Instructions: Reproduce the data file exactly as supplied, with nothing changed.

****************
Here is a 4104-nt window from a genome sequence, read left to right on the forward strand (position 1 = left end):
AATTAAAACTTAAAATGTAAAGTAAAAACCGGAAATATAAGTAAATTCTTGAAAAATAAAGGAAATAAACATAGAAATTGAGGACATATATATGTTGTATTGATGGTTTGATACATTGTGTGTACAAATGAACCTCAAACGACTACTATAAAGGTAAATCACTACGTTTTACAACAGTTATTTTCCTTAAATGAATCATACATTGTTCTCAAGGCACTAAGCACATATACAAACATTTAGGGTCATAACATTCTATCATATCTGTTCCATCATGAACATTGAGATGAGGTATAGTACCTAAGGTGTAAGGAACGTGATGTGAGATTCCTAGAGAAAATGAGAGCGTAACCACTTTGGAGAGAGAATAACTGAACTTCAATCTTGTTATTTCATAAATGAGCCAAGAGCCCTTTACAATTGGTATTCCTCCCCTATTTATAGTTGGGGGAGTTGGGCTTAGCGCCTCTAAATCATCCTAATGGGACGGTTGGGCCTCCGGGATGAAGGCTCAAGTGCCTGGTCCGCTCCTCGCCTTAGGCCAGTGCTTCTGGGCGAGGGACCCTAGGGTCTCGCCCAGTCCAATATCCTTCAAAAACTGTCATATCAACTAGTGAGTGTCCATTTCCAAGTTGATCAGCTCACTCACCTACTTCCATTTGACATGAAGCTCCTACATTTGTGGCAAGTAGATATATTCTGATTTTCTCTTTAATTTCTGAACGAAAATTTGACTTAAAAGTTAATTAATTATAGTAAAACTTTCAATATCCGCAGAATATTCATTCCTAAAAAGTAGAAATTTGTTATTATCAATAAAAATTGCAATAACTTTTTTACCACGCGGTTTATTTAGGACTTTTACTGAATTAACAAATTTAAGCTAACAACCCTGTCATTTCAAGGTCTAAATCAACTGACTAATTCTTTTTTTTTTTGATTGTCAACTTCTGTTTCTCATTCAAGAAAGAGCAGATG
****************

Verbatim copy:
Here is a 4104-nt window from a genome sequence, read left to right on the forward strand (position 1 = left end):
AATTAAAACTTAAAATGTAAAGTAAAAACCGGAAATATAAGTAAATTCTTGAAAAATAAAGGAAATAAACATAGAAATTGAGGACATATATATGTTGTATTGATGGTTTGATACATTGTGTGTACAAATGAACCTCAAACGACTACTATAAAGGTAAATCACTACGTTTTACAACAGTTATTTTCCTTAAATGAATCATACATTGTTCTCAAGGCACTAAGCACATATACAAACATTTAGGGTCATAACATTCTATCATATCTGTTCCATCATGAACATTGAGATGAGGTATAGTACCTAAGGTGTAAGGAACGTGATGTGAGATTCCTAGAGAAAATGAGAGCGTAACCACTTTGGAGAGAGAATAACTGAACTTCAATCTTGTTATTTCATAAATGAGCCAAGAGCCCTTTACAATTGGTATTCCTCCCCTATTTATAGTTGGGGGAGTTGGGCTTAGCGCCTCTAAATCATCCTAATGGGACGGTTGGGCCTCCGGGATGAAGGCTCAAGTGCCTGGTCCGCTCCTCGCCTTAGGCCAGTGCTTCTGGGCGAGGGACCCTAGGGTCTCGCCCAGTCCAATATCCTTCAAAAACTGTCATATCAACTAGTGAGTGTCCATTTCCAAGTTGATCAGCTCACTCACCTACTTCCATTTGACATGAAGCTCCTACATTTGTGGCAAGTAGATATATTCTGATTTTCTCTTTAATTTCTGAACGAAAATTTGACTTAAAAGTTAATTAATTATAGTAAAACTTTCAATATCCGCAGAATATTCATTCCTAAAAAGTAGAAATTTGTTATTATCAATAAAAATTGCAATAACTTTTTTACCACGCGGTTTATTTAGGACTTTTACTGAATTAACAAATTTAAGCTAACAACCCTGTCATTTCAAGGTCTAAATCAACTGACTAATTCTTTTTTTTTTTGATTGTCAACTTCTGTTTCTCATTCAAGAAAGAGCAGATG